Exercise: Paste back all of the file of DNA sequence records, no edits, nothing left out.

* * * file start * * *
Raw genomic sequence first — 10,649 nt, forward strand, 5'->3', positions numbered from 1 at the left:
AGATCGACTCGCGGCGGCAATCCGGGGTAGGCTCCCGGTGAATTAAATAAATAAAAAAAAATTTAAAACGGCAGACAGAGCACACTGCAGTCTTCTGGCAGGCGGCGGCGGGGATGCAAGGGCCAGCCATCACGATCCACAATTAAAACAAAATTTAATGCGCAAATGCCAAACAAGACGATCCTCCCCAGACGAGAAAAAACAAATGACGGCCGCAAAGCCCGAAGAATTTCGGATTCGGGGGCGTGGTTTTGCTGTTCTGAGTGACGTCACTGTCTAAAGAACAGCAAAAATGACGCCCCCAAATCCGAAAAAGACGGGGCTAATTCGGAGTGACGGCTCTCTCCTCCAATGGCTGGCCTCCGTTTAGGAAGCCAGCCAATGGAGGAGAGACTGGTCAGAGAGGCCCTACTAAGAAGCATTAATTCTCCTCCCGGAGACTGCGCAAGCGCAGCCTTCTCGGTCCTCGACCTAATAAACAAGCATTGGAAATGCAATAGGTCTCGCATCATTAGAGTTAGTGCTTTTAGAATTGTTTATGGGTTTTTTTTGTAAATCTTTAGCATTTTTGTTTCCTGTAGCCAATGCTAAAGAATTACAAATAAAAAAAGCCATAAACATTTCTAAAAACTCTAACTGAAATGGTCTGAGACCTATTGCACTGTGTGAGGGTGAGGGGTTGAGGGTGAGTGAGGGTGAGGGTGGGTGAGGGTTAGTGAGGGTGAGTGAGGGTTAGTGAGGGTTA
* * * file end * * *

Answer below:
Raw genomic sequence first — 10,649 nt, forward strand, 5'->3', positions numbered from 1 at the left:
AGATCGACTCGCGGCGGCAATCCGGGGTAGGCTCCCGGTGAATTAAATAAATAAAAAAAAATTTAAAACGGCAGACAGAGCACACTGCAGTCTTCTGGCAGGCGGCGGCGGGGATGCAAGGGCCAGCCATCACGATCCACAATTAAAACAAAATTTAATGCGCAAATGCCAAACAAGACGATCCTCCCCAGACGAGAAAAAACAAATGACGGCCGCAAAGCCCGAAGAATTTCGGATTCGGGGGCGTGGTTTTGCTGTTCTGAGTGACGTCACTGTCTAAAGAACAGCAAAAATGACGCCCCCAAATCCGAAAAAGACGGGGCTAATTCGGAGTGACGGCTCTCTCCTCCAATGGCTGGCCTCCGTTTAGGAAGCCAGCCAATGGAGGAGAGACTGGTCAGAGAGGCCCTACTAAGAAGCATTAATTCTCCTCCCGGAGACTGCGCAAGCGCAGCCTTCTCGGTCCTCGACCTAATAAACAAGCATTGGAAATGCAATAGGTCTCGCATCATTAGAGTTAGTGCTTTTAGAATTGTTTATGGGTTTTTTTTGTAAATCTTTAGCATTTTTGTTTCCTGTAGCCAATGCTAAAGAATTACAAATAAAAAAAGCCATAAACATTTCTAAAAACTCTAACTGAAATGGTCTGAGACCTATTGCACTGTGTGAGGGTGAGGGGTTGAGGGTGAGTGAGGGTGAGGGTGGGTGAGGGTTAGTGAGGGTGAGTGAGGGTTAGTGAGGGTTA